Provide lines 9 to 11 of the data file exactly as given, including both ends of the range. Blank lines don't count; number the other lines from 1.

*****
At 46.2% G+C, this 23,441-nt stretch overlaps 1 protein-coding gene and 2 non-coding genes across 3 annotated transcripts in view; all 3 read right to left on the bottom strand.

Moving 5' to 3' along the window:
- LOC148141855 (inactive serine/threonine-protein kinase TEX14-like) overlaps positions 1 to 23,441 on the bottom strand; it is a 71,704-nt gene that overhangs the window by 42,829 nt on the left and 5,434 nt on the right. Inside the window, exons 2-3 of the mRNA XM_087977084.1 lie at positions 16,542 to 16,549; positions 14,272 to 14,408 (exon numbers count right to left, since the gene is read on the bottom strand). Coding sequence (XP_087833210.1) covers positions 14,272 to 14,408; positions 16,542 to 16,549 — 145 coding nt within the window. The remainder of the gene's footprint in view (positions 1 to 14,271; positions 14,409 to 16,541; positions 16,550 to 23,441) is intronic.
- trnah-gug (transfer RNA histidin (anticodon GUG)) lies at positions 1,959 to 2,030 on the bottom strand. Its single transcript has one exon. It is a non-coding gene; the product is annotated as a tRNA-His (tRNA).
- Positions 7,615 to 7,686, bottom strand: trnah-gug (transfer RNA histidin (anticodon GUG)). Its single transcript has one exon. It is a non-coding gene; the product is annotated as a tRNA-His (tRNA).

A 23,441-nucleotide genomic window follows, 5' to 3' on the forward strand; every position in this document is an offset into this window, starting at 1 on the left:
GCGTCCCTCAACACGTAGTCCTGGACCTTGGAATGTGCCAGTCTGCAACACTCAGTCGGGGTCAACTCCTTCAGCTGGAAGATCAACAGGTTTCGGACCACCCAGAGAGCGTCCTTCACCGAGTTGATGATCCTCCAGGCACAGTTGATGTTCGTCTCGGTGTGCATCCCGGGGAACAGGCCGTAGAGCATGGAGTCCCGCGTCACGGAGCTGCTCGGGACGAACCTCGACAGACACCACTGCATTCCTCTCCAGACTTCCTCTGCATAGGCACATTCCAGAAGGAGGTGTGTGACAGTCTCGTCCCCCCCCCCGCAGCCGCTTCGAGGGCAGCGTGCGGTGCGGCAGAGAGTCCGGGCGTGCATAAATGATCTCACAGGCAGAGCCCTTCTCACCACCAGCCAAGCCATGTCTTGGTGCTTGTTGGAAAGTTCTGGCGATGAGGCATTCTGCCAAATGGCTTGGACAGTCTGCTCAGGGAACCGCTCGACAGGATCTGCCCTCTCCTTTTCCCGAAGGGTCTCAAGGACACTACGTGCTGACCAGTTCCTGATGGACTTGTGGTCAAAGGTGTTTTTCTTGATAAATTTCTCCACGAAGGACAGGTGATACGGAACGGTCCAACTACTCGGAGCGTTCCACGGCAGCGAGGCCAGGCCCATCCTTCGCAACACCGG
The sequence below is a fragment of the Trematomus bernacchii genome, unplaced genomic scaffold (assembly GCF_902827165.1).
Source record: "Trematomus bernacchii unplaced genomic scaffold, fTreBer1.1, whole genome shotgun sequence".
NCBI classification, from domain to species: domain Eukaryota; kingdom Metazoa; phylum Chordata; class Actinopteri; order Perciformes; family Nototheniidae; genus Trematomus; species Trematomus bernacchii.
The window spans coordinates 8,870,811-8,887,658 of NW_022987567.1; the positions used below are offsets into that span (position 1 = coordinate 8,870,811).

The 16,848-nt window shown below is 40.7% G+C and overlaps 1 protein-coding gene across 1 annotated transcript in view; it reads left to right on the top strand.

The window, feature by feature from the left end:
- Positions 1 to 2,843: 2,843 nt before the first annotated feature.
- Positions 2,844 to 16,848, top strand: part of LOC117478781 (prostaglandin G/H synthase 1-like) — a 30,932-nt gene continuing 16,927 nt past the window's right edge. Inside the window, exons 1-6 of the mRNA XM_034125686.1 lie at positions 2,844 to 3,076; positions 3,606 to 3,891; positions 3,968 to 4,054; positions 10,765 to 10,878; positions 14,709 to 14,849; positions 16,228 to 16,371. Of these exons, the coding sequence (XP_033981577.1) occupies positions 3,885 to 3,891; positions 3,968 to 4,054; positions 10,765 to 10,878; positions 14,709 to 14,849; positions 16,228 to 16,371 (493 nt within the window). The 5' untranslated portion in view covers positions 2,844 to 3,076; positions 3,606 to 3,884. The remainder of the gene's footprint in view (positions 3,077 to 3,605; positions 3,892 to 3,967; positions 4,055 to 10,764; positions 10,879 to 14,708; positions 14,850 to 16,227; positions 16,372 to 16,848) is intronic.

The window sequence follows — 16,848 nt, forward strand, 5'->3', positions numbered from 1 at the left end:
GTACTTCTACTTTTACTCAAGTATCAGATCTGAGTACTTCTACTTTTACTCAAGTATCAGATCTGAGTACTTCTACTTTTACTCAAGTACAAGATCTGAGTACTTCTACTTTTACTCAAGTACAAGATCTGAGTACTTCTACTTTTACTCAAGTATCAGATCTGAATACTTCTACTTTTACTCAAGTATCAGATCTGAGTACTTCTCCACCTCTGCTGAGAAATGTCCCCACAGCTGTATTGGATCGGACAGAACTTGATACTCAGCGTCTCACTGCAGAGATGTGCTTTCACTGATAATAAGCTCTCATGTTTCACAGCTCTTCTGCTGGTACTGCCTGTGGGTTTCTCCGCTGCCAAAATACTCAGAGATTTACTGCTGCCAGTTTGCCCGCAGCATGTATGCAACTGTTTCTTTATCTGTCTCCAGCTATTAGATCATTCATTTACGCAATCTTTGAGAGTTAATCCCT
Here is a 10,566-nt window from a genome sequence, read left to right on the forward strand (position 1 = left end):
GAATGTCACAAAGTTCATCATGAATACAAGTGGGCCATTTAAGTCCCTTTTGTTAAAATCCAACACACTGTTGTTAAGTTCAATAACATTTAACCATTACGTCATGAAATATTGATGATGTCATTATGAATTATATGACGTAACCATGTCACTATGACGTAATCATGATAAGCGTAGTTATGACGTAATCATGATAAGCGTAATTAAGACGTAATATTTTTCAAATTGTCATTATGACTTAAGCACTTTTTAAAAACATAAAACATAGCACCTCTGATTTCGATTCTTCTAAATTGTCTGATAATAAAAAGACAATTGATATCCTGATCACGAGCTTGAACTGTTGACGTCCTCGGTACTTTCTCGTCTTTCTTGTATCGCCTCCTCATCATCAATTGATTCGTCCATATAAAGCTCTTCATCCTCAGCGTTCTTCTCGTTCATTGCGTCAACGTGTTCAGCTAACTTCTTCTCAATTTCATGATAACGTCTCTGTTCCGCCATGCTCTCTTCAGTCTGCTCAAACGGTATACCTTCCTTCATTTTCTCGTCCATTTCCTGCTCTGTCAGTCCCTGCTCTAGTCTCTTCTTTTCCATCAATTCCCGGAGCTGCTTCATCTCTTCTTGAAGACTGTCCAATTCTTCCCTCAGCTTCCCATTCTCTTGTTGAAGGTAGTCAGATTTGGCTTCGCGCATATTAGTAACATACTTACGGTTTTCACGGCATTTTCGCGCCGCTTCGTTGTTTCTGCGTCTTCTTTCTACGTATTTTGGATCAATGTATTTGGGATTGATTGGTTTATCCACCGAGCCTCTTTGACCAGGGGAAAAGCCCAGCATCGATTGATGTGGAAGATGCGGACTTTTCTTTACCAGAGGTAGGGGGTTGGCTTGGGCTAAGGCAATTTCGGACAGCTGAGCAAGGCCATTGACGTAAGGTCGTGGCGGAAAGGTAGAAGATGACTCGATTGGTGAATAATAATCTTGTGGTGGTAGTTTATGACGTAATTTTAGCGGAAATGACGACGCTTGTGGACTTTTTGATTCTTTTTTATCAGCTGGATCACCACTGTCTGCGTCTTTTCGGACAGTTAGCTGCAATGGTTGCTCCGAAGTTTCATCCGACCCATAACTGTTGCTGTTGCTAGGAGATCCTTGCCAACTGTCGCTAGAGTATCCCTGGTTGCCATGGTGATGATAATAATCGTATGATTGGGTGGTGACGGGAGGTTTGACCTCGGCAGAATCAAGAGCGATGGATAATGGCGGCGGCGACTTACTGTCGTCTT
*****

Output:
Source record: "Trematomus bernacchii unplaced genomic scaffold, fTreBer1.1, whole genome shotgun sequence".
NCBI classification, from domain to species: domain Eukaryota; kingdom Metazoa; phylum Chordata; class Actinopteri; order Perciformes; family Nototheniidae; genus Trematomus; species Trematomus bernacchii.
The window spans coordinates 8,870,811-8,887,658 of NW_022987567.1; the positions used below are offsets into that span (position 1 = coordinate 8,870,811).